"Content is not king. If content were king, shovel-ware would be worthwhile. There are no kings. Content, delivery, motivation, and relevance have to work in concert for learning to occur" (Internet Time Group’s).
Consider these 3 factors:
- Content needs to be organized specifically for elearning pruposes. Copying and pasting information from PowerPoint or Word file onto the screen is not recommended at all. For example, organize content in modules and sections.
- Adapt the tone of content (according to your audience).
- People read differently online than on paper, therefore,content needs to be presented in different ways.
#6: Evaluate Feedback
Unique and productive feedback should be provided by the instructor. The feedback must logically explain the reason and positive messages such as “try again” or “practice more” shall be conveyed to the learners. This will encourage them to work hard and seek feedback for the pertinent material in order to improve it.
With the application of these e-learning best practices, companies can easily and smoothly convert traditional training into e-learning.
#7: Use eLearning development tools
eLearning rapid development tools can be very helpful resources for organizations in this transition process. Tools like SHIFT help non-technical HR and training professionals build and publish eLearning courses quickly easily with no programming or graphic design skills required. We definitely encourage the use of these types of tools.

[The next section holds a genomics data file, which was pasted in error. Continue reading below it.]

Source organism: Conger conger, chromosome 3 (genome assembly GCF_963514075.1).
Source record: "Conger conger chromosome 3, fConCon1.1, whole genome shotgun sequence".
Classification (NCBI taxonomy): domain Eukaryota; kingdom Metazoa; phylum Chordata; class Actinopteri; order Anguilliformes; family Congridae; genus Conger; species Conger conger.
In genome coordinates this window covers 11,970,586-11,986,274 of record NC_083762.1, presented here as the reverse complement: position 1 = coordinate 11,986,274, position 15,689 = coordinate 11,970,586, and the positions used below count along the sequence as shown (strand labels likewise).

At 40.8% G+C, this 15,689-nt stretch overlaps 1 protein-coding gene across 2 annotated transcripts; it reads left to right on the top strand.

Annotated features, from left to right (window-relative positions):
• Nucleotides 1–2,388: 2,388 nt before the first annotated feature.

#8: Ensure successful interaction
Interaction is a central element of an online education and e-learning best practices. Without direct and clear interaction, there is no use of an e-learning conversion. There are three types of interactions-
- Learner to Mentor- This interaction takes place between the mentor and the learner and happens via print, online dialogue and classroom discussions etc.
- Learner to Content- This form refers to the communication between the delivered content and the learner. Experts state that remarkable learning can be achieved if the learner relates to the content and develops a sound understanding of it.
- Learner to Leaner- This type of interaction may happen with or without the presence of the mentor. The learners get engaged in the discussion originated by the instructor.